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The Daily Vet by petMD

The Daily Vet is a blog featuring veterinarians from all walks of life. Every week they will tackle entertaining, interesting, and sometimes difficult topics in the world of animal medicine – all in the hopes that their unique insights and personal experiences will help you to understand your pets.

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Now that the New Year’s Eve dust has settled, it’s time to officially set the tone for a positive 2012 by incorporating more exercise into your and your pet’s daily regimen (see Make 2012 Your Pet’s Best Ever, With Three Reasonable New Year’s Resolutions).

Some of you may think, "who has the time to exercise when our days are spent working and taking care of our families and pets?" Actually, we all have the same 24 hours each day to better our health. Unfortunately, "under-exercisers" don’t prioritize physical activity as highly as those of us who have experienced the life changing effects brought about by consistent exercise.

I live my life abiding by the holistic health principles of a whole food based diet, daily exercise, and elimination of known toxic substances. This message translates into my veterinary practice, as I strive to educate my clients on the benefits of creating wholesome diet and weight management strategies for their pets.

How severe is the obesity epidemic in our animal companions? An estimated 51 percent of dogs and cats (roughly 89 million pets) in the United States are overweight or obese according to the Association for Pet Obesity Prevention (APOP). Life altering afflictions that affect the cardiovascular (hypertension, etc.), immune (chronic inflammation and infection), and musculoskeletal (arthritis, traumatic injuries, etc.) systems are common sequelae of carrying excess weight.

The evolution of my commitment to fitness stems back to childhood. My "still-kicking" parents are my role models, as they regularly exercised and motivated my brother, sister and me to do the same. As a kid focused on playing with my Star Wars action figures, I was not always receptive to their seeming fitness fanaticism; I vividly recall my sister dragging me kicking and screaming during a one mile "fun run" when I was around six years old. Needless to say, I didn’t yet appreciate the healthful habits my parents were striving to instill in me.

Initially, their push to be active had the opposite effect, as I was a chunky child, into early adolescence, with moderate self-esteem. More choice childhood memories include the afternoons my mother and I spent shopping for husky-sized Toughskin corduroys in a variety of seasonally appropriate colors. I didn’t like the plus-size connotation, which gradually fostered the impetus for change.

Inside my slightly corpulent exterior was a fit person ready to emerge. I gravitated toward sports to which I felt a natural connection. Playing mid-field on my soccer team during intermediate school motivated me to get fitter, so I started running regularly in the mornings with my mother, shaped up, and performed better during games.

During non soccer season, I discovered tennis. I loved the individual nature of the sport and played competitively during my high school years. Upon moving to New Jersey during my junior year, I found myself giving into the Garden State’s tempting bagels slathered with cream cheese. I was still very active, but my bagel weight slowed me down on the court. I finally realized the effects diet had on my fitness level and ability to compete.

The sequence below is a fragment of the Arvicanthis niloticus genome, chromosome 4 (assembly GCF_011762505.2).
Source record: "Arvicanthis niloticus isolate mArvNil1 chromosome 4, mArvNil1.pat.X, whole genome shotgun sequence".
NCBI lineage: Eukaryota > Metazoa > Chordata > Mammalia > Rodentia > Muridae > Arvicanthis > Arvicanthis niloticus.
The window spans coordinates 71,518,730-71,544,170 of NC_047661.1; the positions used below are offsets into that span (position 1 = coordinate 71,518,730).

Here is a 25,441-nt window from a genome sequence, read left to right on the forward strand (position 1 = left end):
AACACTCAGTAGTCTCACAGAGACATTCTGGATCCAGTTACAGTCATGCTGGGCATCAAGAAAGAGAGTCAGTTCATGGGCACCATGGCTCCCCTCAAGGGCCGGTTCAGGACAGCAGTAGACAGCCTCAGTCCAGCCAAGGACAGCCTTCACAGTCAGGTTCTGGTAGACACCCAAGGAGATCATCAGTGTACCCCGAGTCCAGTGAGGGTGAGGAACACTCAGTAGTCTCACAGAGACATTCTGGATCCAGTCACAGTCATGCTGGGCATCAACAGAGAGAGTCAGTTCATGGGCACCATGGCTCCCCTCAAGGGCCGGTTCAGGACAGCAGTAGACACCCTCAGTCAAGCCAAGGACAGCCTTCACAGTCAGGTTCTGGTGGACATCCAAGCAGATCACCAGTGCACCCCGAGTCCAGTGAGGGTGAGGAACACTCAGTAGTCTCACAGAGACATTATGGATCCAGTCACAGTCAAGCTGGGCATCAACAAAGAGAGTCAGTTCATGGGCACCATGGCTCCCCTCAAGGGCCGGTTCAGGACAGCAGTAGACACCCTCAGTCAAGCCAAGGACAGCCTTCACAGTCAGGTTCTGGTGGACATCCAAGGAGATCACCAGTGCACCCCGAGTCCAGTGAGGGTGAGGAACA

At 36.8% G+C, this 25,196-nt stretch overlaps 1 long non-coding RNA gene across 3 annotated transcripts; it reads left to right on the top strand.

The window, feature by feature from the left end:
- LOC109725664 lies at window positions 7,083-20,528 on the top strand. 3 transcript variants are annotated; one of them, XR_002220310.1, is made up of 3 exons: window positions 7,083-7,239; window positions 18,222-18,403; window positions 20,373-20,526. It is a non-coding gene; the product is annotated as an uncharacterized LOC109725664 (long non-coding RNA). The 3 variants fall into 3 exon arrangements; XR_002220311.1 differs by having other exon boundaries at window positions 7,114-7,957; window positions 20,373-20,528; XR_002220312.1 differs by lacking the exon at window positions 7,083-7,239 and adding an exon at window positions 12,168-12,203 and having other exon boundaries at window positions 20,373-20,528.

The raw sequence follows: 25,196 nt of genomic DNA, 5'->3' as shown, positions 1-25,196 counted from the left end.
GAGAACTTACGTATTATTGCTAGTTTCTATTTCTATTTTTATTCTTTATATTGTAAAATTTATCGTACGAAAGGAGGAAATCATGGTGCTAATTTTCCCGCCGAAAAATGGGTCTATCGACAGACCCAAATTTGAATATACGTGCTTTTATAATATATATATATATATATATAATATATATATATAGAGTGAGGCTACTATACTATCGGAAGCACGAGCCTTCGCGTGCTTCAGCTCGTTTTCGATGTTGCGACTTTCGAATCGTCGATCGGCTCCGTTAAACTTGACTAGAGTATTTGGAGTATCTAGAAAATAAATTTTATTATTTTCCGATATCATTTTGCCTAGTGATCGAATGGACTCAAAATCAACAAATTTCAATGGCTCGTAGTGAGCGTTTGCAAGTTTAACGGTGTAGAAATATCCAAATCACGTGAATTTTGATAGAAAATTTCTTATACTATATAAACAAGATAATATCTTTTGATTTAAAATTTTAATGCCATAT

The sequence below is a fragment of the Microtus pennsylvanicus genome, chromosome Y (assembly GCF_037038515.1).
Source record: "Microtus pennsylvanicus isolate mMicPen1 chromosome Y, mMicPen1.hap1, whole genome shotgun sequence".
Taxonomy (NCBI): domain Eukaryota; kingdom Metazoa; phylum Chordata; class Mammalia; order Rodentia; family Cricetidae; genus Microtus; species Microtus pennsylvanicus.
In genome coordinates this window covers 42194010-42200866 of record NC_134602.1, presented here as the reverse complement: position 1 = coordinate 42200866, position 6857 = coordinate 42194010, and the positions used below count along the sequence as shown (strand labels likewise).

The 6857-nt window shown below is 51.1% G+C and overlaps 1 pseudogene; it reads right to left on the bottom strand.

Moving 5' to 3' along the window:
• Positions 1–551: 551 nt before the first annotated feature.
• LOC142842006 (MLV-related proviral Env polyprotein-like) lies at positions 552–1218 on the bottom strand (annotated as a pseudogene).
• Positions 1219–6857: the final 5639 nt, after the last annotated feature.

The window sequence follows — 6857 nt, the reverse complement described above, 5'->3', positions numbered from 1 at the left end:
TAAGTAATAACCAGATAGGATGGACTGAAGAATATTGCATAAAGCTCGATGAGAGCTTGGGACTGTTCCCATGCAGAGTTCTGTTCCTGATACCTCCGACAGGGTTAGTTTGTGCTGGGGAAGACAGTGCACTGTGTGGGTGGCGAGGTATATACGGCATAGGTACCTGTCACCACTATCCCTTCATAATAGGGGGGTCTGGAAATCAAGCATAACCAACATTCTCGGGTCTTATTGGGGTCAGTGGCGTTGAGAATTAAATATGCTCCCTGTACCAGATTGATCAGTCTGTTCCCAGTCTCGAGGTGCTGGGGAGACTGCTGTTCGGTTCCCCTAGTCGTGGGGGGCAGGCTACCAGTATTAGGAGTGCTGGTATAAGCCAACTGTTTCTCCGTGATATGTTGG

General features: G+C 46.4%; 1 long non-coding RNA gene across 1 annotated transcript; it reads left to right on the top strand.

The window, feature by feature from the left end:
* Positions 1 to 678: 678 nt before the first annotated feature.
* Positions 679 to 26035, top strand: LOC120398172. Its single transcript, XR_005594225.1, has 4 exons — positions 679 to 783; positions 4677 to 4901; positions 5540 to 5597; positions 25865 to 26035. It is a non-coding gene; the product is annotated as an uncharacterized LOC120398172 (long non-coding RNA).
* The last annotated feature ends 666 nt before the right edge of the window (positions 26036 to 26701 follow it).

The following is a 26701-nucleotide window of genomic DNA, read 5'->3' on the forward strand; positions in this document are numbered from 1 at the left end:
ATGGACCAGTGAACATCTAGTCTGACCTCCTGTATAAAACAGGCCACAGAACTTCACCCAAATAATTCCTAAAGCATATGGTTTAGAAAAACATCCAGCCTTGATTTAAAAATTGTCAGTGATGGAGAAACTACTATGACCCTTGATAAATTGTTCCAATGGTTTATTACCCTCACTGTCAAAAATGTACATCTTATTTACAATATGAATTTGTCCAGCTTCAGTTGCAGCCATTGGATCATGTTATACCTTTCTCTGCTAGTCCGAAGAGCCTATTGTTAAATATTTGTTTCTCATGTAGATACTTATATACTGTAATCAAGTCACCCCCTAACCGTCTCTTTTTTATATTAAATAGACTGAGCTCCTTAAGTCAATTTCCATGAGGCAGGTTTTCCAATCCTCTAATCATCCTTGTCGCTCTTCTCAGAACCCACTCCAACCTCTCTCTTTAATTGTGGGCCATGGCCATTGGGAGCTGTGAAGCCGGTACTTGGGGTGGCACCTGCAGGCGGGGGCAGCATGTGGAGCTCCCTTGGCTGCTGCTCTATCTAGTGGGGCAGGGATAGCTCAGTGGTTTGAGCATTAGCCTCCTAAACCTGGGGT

My burgeoning interest in animal rights and the inception of my plan to become a veterinarian motivated me to go lacto-ovo-vegetarian. Armed with a healthier (i.e., reduced bagel) diet and consistent runs or Nordic Track sessions, I quickly slimmed down.

The results were astounding; I felt physically better and experienced improved self esteem. I dedicated myself to staying fit and healthy regardless of my busy academic or work schedule, or the various challenges life presents. If extenuating circumstances interfere with exercise plans, I focus more highly on eating fresh produce and being observant of portion size. I don’t count calories or deprive myself of occasional treats (I love a glass of Resveratrol-rich red wine, as I am 50 percent French).

How does my journey apply to you and your pets? The principles are astoundingly similar and as practical for humans as for our canine or feline companions.

  • Dedicate time to exercise with your pet every day and make the subsequent day’s session unique and slightly more challenging. Wake up an hour earlier to complete your activity before the busy day gets in the way.
  • Reduce the portion size of your pet’s meals to decrease total daily calories consumed. Provide an appropriate volume of food divided into two or three feedings.
  • Incorporate moisture, fiber, and nutrient rich produce into every meal. Both dogs and cats can eat a variety of fruits and vegetables under the guidelines of your veterinarian.
  • Keep a mental or written record of your active versus less active days. Monitor progress by noting positive physical or behavioral changes in you and your pet at seven day intervals.

Prioritizing health and fitness every day will have innumerable long term benefits for all participating human and animal household members. If you are striving for a healthier lifestyle, make a sustainable plan and bring your pets along for the experience.

Cardiff and me hiking above Bob Hope's house in Palm Springs.

Dr. Patrick Mahaney

Image: Cardiff and me hiking in Los Angeles' Runyon Canyon.

Comments  13